The Obit For Al Gionfriddo
The New York Times, Sunday, March 16, 2003
Ex-Brooklyn Dodger Al Gionfriddo Dies
03/15/03 03:17 EST
.c The Associated Press
SOLVANG, Calif. (AP) - Al
Gionfriddo, the former Brooklyn Dodgers outfielder who robbed Joe DiMaggio
of a tying home run in the 1947 World Series, died Friday. He was
Gionfriddo was playing golf at
Solvang's Alisal course when he collapsed on the fifth green.
``He was an outstanding ballplayer
and friend,'' former Dodgers manager Tommy Lasorda told the Santa Barbara
News-Press. ``He wore the Dodger uniform proudly and we're losing a great
Gionfriddo caught DiMaggio's drive
to left field in Game 6 of the 1947 World Series, saving an 8-6 win for
the Dodgers at Yankee Stadium. The Yankees went on to win Game 7 in the
second of many World Series they would take from the Dodgers.
Gionfriddo played just three
seasons in the big leagues - two with the Pittsburgh Pirates and one with
the Dodgers - and had a .266 career batting average. His famous catch was
the last moment he would play in the major leagues.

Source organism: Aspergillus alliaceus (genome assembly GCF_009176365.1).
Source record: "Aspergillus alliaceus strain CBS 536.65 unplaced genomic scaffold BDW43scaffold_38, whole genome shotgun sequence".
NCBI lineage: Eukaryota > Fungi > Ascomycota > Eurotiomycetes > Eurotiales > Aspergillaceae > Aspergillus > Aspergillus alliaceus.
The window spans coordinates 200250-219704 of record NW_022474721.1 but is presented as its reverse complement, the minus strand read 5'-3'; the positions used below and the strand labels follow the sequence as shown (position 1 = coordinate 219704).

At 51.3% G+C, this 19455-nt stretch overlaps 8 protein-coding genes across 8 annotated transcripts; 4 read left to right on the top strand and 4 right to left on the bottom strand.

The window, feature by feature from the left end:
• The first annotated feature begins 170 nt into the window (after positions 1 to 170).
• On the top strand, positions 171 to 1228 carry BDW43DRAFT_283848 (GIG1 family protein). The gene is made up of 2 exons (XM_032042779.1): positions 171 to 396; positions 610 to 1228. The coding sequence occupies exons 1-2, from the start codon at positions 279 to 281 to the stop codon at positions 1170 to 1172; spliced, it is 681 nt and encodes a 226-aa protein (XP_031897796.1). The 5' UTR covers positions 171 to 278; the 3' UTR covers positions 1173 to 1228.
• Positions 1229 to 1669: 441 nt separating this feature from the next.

In a 2002 interview with the
News-Press, Gionfriddo said he still signed autographs for people on the
East Coast who said they saw him make the catch.
``There must have been a million
people in the stands that day,'' he said. ``It was a thrill just to get to
the major leagues. Once you get there, to be able to play in the World
Series is so thrilling.''
Gionfriddo moved to Santa Barbara
in 1963 when he became the first general manager of the Santa Barbara
Dodgers, a short-lived minor league team. He had been living in Solvang
Gionfriddo had just returned from a
vacation in Hawaii where he celebrated his 81st birthday.
John Pate, a longtime golfing
partner of Gionfriddo's and father of PGA Tour player Steve Pate, was
playing a few holes ahead of Gionfriddo when he collapsed.
``He had just returned from Hawaii
and shot a 76 at the Alisal,'' Pate told the News-Press. ``I played with
him on Thursday and he was absolutely ecstatic.''
Gionfriddo is survived by wife Sue
and four children.